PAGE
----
Hitler’s Jewish Refugees Hope and Anxiety in Portugal Marion Kaplan

Format:
Hardback
Publication date:
11 Feb 2020
ISBN:
9780300244250
Imprint:
Yale University Press
Dimensions:
376 pages: 235 x 156 x 25mm
Illustrations:
11 b-w illus.

An award-winning historian presents an emotional history of Jewish refugees biding their time in Portugal as they attempt to escape Nazi Europe

This riveting book describes the experience of Jewish refugees as they fled Hitler to live in limbo in Portugal until they could reach safer havens abroad. Drawing attention not only to the social and physical upheavals of refugee life, Kaplan highlights their feelings as they fled their homes and histories while begging strangers for kindness. An emotional history of fleeing, this book probes how specific locations touched refugees’ inner lives, including the borders they nervously crossed or the overcrowded transatlantic ships that signaled their liberation.

Marion Kaplan is Skirball Professor of Modern Jewish History at New York University. She is the author of Between Dignity and Despair: Jewish Life in Nazi Germany and a three-time winner of the National Jewish Book Award.

“Historians are often asked regarding German and Austrian Jews, ‘why didn’t they leave?’ In her iconic work, Between Dignity and Despair, Marion Kaplan answered that question. Everyone desperately tried to leave. Over half did. But then the war caught up with them. Now, in Hitler’s Jewish Refugees, Kaplan tells the next step in the saga of many of those who fled. It is a compelling and, sadly so, highly relevant work.”—Deborah E. Lipstadt, Emory University, author of Antisemitism Here and Now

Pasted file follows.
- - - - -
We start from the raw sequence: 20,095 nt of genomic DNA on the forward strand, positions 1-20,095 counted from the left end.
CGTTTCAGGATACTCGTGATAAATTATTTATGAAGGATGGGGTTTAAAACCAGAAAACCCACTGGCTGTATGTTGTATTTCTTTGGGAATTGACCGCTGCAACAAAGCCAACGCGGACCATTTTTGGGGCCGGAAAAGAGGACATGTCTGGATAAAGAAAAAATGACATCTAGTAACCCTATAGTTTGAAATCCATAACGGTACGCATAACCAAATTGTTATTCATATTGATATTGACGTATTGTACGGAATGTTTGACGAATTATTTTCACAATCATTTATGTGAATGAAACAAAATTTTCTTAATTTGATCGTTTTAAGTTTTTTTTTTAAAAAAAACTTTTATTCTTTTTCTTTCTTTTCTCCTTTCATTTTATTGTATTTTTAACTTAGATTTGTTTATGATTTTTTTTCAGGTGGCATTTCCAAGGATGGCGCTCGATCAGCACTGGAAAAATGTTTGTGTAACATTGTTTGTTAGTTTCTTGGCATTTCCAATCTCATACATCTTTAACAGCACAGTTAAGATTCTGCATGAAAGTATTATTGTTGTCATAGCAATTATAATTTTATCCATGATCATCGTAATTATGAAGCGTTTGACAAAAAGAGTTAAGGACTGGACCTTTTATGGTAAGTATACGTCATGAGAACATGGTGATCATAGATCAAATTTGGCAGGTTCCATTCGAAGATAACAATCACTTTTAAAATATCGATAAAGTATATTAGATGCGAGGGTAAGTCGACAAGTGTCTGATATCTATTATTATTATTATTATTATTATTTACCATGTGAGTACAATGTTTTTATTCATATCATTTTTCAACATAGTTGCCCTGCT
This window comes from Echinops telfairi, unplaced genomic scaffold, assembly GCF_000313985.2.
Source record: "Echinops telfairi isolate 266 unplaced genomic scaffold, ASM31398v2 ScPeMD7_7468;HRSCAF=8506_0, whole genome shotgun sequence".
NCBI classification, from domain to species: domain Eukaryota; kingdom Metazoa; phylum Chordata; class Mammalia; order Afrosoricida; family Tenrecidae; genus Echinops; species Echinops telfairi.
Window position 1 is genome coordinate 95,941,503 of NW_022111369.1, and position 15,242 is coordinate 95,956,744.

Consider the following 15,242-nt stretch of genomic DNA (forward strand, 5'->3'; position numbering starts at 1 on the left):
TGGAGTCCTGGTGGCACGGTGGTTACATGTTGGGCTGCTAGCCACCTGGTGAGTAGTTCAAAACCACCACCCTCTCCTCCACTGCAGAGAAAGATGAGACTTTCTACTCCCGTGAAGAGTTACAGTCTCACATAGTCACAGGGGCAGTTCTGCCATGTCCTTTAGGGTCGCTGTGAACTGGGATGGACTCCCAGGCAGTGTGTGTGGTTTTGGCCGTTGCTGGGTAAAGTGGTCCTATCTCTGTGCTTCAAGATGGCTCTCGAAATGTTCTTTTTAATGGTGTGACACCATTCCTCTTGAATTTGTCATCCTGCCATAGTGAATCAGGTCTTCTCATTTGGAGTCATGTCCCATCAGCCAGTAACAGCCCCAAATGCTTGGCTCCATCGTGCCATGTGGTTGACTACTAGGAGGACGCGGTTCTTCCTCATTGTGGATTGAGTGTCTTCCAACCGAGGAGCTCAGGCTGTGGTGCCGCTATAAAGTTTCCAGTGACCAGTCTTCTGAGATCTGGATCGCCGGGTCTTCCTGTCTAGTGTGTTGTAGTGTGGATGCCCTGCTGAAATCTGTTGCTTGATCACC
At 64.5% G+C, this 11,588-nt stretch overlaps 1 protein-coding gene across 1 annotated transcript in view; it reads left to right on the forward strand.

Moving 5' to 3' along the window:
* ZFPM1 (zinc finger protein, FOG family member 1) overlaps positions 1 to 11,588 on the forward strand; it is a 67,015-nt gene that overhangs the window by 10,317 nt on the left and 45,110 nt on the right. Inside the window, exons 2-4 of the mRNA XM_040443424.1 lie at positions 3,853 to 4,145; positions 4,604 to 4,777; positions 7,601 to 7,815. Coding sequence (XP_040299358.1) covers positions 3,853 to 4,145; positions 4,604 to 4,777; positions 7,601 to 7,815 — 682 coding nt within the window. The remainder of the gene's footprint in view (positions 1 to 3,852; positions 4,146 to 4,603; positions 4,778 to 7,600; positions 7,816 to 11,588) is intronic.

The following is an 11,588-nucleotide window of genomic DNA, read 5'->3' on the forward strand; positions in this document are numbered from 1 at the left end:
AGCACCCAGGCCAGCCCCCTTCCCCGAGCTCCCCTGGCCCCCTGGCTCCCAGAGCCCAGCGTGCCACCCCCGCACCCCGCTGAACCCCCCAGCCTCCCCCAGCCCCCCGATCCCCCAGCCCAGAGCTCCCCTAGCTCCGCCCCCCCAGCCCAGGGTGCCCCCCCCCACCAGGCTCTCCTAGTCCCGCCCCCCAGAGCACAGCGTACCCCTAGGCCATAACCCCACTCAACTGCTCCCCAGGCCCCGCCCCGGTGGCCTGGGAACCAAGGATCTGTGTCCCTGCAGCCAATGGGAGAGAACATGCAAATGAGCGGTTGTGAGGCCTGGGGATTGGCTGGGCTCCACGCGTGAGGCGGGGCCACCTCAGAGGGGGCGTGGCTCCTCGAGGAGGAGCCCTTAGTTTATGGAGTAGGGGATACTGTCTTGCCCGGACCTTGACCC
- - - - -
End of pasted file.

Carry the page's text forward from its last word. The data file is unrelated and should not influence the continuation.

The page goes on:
“A superb social historian, Kaplan depicts the refugees’ exterior as well as interior daily lives. This book adds the much-needed dimension of emotions to the history of Jewish refugees during the Nazi era, and it opens fresh lines of investigation. Without doubt: this is a significant contribution to the fields of refugee studies, Holocaust history, the history of emotions, and European history.”—Debórah Dwork, author of Flight from the Reich
 


“Marion Kaplan is superb at transforming the objects of Nazi persecution into historical subjects. With a sympathetic but unromantic eye, she brings the experience and fate of Jewish refugees in Portugal into the spotlight, and renders them unforgettably as thinking and feeling agents in a world turned upside down.”—Mark Roseman, author of Lives Reclaimed
 


“This masterful work puts private life at the center of historical analysis, showing how feelings- panic, fear, hope, joy, frustration, boredom, and yearning- fundamentally shaped refugee experiences. Combining the historian’s analytic acumen with the novelist’s attention to emotion, Marion Kaplan skillfully recasts how historians talk about Jews’ responses to Nazi persecution.”—Lisa Leff, American University and United States Holocaust Memorial Museum


“At a time when refugees gather on our borders, Hitler’s Jewish Refugees reminds us of another era and other refugees whose survival depended on the generosity of strangers and their governments.  Marion Kaplan vividly captures heartbreak and anxiety along with rare moments of euphoria among Jews fleeing German-occupied Europe.”—Claudia Koonz, Duke University